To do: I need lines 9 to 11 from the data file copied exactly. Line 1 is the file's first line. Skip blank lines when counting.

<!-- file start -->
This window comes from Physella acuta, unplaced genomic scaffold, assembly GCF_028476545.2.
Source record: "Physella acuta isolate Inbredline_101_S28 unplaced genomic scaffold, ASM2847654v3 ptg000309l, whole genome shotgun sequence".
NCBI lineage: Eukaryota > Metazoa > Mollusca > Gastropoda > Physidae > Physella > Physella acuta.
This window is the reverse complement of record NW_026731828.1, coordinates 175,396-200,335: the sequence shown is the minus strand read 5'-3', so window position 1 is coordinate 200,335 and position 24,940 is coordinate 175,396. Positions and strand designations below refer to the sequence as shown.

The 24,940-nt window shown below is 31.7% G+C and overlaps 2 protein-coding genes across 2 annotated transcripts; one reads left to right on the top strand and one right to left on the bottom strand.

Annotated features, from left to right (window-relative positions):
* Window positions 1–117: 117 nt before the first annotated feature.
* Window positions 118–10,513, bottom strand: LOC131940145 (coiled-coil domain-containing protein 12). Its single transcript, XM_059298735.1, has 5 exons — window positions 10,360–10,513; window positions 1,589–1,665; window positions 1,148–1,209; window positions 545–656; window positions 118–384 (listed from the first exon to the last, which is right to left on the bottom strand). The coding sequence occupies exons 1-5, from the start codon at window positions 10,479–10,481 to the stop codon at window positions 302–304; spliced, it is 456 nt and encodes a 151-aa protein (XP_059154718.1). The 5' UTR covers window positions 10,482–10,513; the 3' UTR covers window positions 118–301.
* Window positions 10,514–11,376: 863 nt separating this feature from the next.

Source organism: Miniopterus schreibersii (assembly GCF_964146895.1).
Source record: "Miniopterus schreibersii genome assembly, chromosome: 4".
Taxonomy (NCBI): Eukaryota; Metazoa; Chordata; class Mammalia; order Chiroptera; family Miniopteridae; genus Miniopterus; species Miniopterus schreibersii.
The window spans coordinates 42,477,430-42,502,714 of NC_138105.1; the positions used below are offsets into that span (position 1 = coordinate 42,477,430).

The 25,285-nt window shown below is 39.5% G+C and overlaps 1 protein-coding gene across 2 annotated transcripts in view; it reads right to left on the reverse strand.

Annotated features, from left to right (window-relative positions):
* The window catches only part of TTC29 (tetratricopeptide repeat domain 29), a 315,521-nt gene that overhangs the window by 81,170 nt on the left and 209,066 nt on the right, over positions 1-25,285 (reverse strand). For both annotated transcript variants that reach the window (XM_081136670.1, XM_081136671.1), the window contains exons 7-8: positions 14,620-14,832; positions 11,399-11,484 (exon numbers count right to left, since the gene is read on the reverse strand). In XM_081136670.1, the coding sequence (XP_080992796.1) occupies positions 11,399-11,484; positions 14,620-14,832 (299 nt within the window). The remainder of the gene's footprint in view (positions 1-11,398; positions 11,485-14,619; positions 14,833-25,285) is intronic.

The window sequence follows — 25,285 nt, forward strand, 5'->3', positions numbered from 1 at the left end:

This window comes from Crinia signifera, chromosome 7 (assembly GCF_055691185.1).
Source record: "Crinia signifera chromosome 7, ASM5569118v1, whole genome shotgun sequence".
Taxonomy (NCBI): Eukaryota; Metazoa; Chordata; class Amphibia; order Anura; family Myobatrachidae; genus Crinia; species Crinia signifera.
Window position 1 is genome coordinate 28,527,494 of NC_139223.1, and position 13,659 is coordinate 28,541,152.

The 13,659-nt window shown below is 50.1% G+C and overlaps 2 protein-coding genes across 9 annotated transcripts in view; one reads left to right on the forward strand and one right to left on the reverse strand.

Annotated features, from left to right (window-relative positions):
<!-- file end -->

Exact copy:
* Window positions 10,514–11,376: 863 nt separating this feature from the next.

Source organism: Miniopterus schreibersii (assembly GCF_964146895.1).
Source record: "Miniopterus schreibersii genome assembly, chromosome: 4".